After extensive negotiations and much media and industry speculation, on March 30, 2005, Disney and the Weinsteins announced that they would not renew their contractual relationship when their existing agreements expired at the end of September 2005. Disney's film studio consortium, Buena Vista Motion Pictures Group assumed control of Miramax, which was projected to have a smaller annual production budget. The Weinsteins started a new film production company called simply The Weinstein Company, and took the Dimension Films label with them. The Miramax name remained with the film studio owned by Disney. Miramax is currently run by Daniel Battsek, who formerly was head of Buena Vista International in the UK.

Miramax Family

Miramax Family (also known as Miramax Family Films) is the family division of Miramax Films created in 1991. Some films distributed by them are:

Criticism

Miramax has come under criticism for its editing, dubbing, and replacing the soundtracks of various foreign films it releases. One notable example is Iron Monkey, which though released subtitled, had its subtitles altered to remove the political context of the story, had scenes trimmed and changed for violence and pacing, and had the soundtrack changed, removing the famous Wong Fei Hung theme. Other films that they have altered in this way include Shaolin Soccer, Farewell My Concubine (theatrical release) and Jet Li's Fist of Legend.

Peter Biskind's book Down and Dirty Pictures details many of Weinstein's dishonest dealings with filmmakers.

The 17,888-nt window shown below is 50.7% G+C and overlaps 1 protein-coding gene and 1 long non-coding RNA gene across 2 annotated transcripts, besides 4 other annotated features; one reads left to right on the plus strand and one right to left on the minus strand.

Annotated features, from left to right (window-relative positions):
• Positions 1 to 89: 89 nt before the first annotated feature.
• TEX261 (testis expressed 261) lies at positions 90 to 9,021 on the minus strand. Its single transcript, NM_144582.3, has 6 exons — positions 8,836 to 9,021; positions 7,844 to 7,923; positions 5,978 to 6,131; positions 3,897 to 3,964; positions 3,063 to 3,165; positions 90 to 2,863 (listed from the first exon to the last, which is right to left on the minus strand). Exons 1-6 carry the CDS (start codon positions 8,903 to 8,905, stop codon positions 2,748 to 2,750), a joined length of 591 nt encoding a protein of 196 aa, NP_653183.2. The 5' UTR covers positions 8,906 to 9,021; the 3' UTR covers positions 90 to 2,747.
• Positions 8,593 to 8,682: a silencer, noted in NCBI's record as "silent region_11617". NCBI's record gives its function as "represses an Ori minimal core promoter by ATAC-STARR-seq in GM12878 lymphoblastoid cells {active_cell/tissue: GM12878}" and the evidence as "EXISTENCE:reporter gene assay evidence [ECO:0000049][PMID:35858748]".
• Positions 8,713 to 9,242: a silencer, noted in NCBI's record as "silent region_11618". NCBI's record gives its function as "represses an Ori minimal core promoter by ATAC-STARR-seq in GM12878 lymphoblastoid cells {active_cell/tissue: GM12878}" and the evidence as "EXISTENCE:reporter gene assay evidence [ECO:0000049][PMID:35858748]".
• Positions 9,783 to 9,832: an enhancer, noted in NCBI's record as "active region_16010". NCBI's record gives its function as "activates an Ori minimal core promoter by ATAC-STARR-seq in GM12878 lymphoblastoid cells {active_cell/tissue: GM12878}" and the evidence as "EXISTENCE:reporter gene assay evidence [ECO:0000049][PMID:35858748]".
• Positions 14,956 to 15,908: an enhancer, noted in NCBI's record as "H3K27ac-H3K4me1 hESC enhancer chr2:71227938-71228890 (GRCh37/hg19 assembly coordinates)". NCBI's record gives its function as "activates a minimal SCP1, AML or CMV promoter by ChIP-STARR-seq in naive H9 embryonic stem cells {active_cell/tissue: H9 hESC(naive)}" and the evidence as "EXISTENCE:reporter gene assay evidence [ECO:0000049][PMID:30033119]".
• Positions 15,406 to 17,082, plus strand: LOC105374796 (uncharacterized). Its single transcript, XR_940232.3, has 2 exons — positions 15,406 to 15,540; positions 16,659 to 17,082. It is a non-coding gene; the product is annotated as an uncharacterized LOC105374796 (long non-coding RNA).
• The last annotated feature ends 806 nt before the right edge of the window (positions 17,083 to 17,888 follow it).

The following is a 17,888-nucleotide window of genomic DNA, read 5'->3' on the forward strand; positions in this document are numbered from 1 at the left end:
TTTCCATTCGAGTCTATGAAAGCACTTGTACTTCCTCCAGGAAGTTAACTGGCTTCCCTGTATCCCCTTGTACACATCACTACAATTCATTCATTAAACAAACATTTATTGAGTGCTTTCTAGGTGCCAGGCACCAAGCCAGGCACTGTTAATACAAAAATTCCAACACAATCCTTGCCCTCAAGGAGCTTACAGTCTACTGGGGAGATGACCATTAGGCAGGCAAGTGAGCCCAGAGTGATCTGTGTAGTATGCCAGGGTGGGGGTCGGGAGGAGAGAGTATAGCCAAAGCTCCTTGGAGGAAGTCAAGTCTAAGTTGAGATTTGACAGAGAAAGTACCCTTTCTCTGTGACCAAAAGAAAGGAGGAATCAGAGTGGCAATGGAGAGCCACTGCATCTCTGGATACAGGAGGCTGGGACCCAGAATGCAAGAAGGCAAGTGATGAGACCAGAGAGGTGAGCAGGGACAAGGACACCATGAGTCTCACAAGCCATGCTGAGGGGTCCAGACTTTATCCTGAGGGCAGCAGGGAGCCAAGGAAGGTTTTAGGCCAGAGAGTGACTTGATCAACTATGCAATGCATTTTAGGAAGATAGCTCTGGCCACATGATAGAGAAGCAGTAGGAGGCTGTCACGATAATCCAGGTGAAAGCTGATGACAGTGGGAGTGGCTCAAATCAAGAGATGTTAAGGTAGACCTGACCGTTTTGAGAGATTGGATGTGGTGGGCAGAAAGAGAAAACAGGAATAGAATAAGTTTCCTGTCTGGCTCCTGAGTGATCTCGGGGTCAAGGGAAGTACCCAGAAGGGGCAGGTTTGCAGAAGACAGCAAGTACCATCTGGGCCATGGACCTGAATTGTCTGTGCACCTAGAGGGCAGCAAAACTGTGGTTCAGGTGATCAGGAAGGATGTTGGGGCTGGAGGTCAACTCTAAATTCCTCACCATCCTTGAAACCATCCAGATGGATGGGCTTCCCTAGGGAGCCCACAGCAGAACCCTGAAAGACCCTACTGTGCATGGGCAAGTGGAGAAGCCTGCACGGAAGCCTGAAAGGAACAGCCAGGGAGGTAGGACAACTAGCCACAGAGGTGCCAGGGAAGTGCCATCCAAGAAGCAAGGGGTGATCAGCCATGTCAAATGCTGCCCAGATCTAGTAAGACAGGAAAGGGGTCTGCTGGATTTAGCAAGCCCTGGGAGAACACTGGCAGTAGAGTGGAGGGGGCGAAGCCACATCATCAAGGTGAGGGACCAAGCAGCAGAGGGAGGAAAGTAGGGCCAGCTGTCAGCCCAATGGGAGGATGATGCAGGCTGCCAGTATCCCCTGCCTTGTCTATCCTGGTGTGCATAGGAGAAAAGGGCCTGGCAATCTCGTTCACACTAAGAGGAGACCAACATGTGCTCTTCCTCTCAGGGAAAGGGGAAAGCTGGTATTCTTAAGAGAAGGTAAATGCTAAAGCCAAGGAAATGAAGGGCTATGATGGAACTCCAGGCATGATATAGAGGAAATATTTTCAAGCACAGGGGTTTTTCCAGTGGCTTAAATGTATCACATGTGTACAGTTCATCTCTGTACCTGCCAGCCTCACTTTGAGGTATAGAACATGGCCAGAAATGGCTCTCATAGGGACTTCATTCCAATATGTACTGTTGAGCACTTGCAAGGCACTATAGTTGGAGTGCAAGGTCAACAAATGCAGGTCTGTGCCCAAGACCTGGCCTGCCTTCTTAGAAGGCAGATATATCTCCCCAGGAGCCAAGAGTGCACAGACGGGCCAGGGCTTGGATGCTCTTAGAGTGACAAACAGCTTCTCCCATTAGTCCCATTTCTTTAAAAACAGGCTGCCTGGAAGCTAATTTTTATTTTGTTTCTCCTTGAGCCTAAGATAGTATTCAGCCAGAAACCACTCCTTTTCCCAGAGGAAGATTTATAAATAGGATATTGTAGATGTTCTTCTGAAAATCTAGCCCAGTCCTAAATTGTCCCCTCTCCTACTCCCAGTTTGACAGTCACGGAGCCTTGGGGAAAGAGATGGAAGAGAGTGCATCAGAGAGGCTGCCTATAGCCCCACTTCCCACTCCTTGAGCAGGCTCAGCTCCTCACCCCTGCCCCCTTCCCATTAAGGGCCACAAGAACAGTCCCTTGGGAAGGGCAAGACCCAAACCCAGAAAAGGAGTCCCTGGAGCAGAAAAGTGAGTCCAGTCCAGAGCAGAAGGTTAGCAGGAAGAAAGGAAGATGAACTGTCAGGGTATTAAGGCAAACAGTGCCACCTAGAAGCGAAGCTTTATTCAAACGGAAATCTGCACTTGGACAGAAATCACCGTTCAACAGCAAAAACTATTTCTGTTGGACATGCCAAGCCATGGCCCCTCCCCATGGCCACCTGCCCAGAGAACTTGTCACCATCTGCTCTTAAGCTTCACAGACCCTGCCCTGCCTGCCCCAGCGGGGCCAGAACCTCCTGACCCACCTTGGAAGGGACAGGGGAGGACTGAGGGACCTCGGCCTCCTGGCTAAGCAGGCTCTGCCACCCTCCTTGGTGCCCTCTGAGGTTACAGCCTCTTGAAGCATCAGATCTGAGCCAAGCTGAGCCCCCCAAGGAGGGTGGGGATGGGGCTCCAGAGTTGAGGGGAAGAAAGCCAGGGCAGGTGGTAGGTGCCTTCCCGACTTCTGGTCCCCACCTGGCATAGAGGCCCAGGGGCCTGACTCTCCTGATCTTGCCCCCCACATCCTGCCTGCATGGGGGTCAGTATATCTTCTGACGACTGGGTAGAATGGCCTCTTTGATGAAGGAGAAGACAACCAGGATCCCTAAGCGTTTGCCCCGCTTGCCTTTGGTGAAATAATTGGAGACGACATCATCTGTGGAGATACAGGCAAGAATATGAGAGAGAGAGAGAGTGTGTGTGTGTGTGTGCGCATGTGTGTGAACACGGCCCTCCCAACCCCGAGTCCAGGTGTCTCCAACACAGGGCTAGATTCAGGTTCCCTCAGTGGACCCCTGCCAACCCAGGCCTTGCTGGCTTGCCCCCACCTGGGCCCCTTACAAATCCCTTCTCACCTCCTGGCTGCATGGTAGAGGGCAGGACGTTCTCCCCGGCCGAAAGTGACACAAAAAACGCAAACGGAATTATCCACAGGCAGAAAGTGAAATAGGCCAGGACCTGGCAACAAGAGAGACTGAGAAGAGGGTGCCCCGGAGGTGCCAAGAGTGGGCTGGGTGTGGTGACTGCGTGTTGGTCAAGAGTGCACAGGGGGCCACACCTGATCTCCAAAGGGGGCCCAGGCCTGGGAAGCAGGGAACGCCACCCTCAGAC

Under the Weinsteins, Miramax had a history of buying the rights to Asian films, only to sit on them without releasing them for some years. One example of this is Hero, a 2002 Chinese martial arts film. It languished in Miramax's vaults for two years before it was salvaged with the intervention of Quentin Tarantino. And sometimes Miramax purchased films only to never release them. An example of this is Tears of the Black Tiger, a Thai film. After changing the ending of the film, Tears of the Black Tiger sat in Miramax's vaults for five years until its rights were purchased by Magnolia Pictures in 2006.

One reason for the delays and non-releases of films was an accounting scheme the Weinsteins used to shift potential money-losing films to future fiscal years and ensure they would receive annual bonuses from Disney. while trying to bar retailers from selling authentic imported DVDs of the films.

Many North American fans, wanting to see the films held up by Miramax, would seek out DVD versions of the films on the Internet from overseas dealers such as MonkeyPeaches This Chinese movie website accused both its ISP and Miramax of "backstabbing" their site by threatening legal action with no prior warning, unless it immediately stopped selling Hero, which was still in US theaters. The ISP responded by shutting down the site.

As a result of the Weinsteins' actions, a number of Asian producers who sold their distribution rights to the company refuse to do so for their subsequent films.

Defenders of the company point out that prior to Miramax most of the films purchased by the company would have had little to no chance of achieving U.S. distribution other than by very small distributors with minimal marketing expertise and funds. They also state that the purpose of the company's aggressive re-editing technique was always to try help the films find a broader American audience than they might otherwise find.

"I'm not cutting for fun", Harvey Weinstein said in an interview. "I'm cutting for the shit to work. All my life I served one master: the film. I love movies."

Selected list of Miramax films

1980s

1990s

2000s

References

External links